Many in our modern world have looked at these consistency issues in the Old Testament and concluded that the Bible is simply full of errors and thus untrustworthy. Christianity, then, is just an ancient myth among many others. Some Christians have proposed rather farfetched scenarios to make the numbers work. Others simply turn a blind eye and choose not to think about it.
But is this the right way to think about these chapters in the Bible?
In Chapter 5 of The Liturgy of Creation LeFevre runs through some of the dated stories in the Pentateuch and illustrates how the numbers don’t work. The Flood narrative is the only dated story in Genesis. The flood starts on the 17th day of the second month of Noah’s 600th year and the earth was completely dry on the 27th day of the second month of Noah’s 601st year. One year from spring to spring. LeFebvre argues that the details between these dates make it clear that the author is not using historical occurrence dates in the telling, but rather observance or remembrance dates.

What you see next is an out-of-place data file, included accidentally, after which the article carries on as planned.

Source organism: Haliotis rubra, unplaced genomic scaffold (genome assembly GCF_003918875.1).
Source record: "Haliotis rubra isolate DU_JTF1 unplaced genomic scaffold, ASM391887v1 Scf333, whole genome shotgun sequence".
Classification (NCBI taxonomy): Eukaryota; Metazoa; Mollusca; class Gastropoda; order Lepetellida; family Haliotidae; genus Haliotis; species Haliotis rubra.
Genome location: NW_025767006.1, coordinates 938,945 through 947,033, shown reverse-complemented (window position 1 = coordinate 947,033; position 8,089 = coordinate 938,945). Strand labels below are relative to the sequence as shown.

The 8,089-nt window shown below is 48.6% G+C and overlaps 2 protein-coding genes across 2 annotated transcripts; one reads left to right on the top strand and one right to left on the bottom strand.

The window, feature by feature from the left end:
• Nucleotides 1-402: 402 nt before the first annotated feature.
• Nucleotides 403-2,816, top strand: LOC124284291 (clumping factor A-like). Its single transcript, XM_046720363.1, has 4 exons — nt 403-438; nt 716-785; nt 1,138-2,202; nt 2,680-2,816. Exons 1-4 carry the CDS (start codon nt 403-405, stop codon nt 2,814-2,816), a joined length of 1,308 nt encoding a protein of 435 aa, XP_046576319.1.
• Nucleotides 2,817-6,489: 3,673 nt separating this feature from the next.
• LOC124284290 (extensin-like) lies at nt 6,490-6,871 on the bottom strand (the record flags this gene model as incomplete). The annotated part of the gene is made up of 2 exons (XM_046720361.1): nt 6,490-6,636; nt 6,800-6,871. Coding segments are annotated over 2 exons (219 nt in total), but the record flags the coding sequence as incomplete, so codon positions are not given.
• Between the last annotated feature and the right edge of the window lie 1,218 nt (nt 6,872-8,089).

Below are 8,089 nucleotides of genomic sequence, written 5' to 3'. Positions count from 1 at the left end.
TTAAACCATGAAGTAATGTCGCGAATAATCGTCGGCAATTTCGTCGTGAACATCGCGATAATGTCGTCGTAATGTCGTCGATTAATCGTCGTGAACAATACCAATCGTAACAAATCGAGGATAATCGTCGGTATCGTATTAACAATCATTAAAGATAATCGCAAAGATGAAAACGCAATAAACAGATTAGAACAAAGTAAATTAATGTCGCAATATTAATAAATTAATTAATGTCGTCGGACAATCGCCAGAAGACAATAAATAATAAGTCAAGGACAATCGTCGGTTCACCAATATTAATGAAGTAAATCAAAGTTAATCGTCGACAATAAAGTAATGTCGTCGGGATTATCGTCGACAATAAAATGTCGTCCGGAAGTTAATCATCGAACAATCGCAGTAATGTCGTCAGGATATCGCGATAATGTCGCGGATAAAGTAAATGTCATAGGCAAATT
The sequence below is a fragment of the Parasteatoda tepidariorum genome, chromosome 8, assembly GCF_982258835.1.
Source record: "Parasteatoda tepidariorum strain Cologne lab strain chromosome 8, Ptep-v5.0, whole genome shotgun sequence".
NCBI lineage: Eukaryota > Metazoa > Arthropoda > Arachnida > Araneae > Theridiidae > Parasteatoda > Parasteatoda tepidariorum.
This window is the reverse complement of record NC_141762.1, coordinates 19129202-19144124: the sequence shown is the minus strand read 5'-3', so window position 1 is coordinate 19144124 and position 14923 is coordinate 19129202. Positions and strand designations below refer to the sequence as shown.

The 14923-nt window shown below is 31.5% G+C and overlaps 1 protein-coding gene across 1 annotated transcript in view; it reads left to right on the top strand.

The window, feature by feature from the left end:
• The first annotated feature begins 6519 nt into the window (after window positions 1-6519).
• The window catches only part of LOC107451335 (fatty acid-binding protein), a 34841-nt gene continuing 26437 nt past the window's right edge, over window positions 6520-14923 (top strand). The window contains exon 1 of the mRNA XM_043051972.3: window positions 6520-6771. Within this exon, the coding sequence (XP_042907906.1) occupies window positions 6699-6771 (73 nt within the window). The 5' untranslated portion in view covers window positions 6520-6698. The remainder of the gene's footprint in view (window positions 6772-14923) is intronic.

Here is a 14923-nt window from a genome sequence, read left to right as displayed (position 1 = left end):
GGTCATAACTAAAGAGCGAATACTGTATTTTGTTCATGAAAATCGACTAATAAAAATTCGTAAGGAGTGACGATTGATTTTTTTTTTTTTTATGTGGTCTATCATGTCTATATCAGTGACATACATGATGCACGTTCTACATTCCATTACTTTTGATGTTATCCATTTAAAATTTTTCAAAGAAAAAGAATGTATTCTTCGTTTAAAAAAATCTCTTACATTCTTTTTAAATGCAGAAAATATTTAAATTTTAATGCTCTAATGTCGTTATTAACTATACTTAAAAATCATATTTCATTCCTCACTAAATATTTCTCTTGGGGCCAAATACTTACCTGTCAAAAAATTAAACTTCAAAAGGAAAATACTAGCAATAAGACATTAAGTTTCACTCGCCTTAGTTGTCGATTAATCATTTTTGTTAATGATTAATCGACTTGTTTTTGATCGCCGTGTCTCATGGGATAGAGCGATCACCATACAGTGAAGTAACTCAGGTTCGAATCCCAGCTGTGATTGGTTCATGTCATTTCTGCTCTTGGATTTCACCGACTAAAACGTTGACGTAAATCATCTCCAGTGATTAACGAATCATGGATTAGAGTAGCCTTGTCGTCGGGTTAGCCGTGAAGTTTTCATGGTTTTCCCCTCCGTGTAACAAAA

The calculations given by the author of the flood account indicate that he was using festival observance dates and not actual event occurrence dates. Furthermore, he was not hiding that fact. Indeed, the text’s open use of thirty-day months combined with the measurement of all other blocks of time in the story with round units of seven days (Gen 7:10; 8:10,12) and forty day/nights (Gen 7:4, 12, 17, 8:6) indicates the presence of a literary calendar and the expectation the reader would recognize it. The flood narrative is the only account in the entire book of Genesis that has dates, and the reason for those dates is to align this “primeval exodus story” with later Israel’s festival remembrances. The flood dates demonstrably cannot be actual occurrence dates. (p. 84)